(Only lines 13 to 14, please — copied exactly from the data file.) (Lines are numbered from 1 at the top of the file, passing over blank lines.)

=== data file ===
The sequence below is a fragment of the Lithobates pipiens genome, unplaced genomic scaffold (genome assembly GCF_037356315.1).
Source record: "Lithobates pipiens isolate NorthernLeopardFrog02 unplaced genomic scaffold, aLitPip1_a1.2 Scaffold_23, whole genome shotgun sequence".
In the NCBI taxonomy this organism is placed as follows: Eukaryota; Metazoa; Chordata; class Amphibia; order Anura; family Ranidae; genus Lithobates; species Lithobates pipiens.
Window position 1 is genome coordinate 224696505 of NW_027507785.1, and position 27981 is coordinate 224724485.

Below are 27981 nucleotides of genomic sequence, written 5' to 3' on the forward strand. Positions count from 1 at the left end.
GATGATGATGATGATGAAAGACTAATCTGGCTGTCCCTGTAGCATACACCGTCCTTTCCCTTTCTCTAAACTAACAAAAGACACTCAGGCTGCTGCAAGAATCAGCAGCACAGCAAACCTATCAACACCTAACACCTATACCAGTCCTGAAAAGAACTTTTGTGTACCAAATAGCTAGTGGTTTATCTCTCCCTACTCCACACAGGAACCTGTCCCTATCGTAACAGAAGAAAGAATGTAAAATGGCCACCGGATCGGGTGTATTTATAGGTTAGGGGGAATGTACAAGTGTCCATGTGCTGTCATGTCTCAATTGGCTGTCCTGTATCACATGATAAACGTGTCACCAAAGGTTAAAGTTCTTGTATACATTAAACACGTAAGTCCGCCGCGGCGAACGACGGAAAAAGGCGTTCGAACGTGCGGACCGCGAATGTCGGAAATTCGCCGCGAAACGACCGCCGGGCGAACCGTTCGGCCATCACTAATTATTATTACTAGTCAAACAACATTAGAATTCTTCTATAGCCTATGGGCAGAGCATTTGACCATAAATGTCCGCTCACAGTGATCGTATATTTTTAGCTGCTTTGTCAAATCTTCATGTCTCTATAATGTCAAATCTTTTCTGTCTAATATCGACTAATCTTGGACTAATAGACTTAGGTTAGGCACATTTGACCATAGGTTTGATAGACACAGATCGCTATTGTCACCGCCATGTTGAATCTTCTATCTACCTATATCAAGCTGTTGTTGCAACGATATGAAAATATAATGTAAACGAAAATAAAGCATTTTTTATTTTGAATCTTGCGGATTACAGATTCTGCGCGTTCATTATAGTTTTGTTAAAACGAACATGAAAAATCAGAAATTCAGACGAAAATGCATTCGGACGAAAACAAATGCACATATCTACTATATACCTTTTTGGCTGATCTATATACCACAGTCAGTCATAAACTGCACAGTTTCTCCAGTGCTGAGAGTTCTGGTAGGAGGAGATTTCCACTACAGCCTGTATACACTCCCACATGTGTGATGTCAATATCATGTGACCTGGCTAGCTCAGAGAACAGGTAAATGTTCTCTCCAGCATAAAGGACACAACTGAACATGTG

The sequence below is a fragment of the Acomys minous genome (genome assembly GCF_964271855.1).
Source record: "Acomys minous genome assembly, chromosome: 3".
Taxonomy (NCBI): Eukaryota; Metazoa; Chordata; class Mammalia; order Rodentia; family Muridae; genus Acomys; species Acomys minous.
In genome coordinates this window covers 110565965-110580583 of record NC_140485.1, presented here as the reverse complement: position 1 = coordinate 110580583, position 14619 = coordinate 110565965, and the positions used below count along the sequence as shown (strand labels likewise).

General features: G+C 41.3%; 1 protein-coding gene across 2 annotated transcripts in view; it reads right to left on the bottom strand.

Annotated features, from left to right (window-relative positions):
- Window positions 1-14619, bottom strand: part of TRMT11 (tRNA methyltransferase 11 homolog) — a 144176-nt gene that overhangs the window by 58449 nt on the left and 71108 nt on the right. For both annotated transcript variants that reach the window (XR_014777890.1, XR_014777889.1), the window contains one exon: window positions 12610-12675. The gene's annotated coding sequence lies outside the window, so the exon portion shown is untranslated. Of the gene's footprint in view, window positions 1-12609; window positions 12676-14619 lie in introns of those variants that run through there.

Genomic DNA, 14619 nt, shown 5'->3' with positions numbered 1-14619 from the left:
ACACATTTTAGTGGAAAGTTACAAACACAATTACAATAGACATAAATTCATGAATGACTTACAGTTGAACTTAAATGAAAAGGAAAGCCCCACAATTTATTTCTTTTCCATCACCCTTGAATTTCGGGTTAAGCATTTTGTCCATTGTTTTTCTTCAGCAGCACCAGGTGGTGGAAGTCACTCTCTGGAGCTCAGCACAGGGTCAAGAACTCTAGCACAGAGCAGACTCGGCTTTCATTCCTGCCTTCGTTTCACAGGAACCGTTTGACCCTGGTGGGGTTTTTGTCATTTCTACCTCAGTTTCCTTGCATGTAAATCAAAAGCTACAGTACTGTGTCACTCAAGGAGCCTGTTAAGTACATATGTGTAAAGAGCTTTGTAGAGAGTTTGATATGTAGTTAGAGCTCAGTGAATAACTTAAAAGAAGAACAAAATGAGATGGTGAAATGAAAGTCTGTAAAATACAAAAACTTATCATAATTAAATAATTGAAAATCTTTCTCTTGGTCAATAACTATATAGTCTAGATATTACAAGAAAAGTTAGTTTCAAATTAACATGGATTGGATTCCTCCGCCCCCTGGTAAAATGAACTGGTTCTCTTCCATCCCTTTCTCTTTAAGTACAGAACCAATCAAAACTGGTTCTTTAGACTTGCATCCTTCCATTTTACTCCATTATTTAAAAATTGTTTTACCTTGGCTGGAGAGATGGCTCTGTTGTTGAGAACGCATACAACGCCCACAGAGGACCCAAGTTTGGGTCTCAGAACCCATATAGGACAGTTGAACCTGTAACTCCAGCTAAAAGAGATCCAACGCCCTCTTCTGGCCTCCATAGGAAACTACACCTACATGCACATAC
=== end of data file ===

- Window positions 1-14619, bottom strand: part of TRMT11 (tRNA methyltransferase 11 homolog) — a 144176-nt gene that overhangs the window by 58449 nt on the left and 71108 nt on the right. For both annotated transcript variants that reach the window (XR_014777890.1, XR_014777889.1), the window contains one exon: window positions 12610-12675. The gene's annotated coding sequence lies outside the window, so the exon portion shown is untranslated. Of the gene's footprint in view, window positions 1-12609; window positions 12676-14619 lie in introns of those variants that run through there.

Genomic DNA, 14619 nt, shown 5'->3' with positions numbered 1-14619 from the left: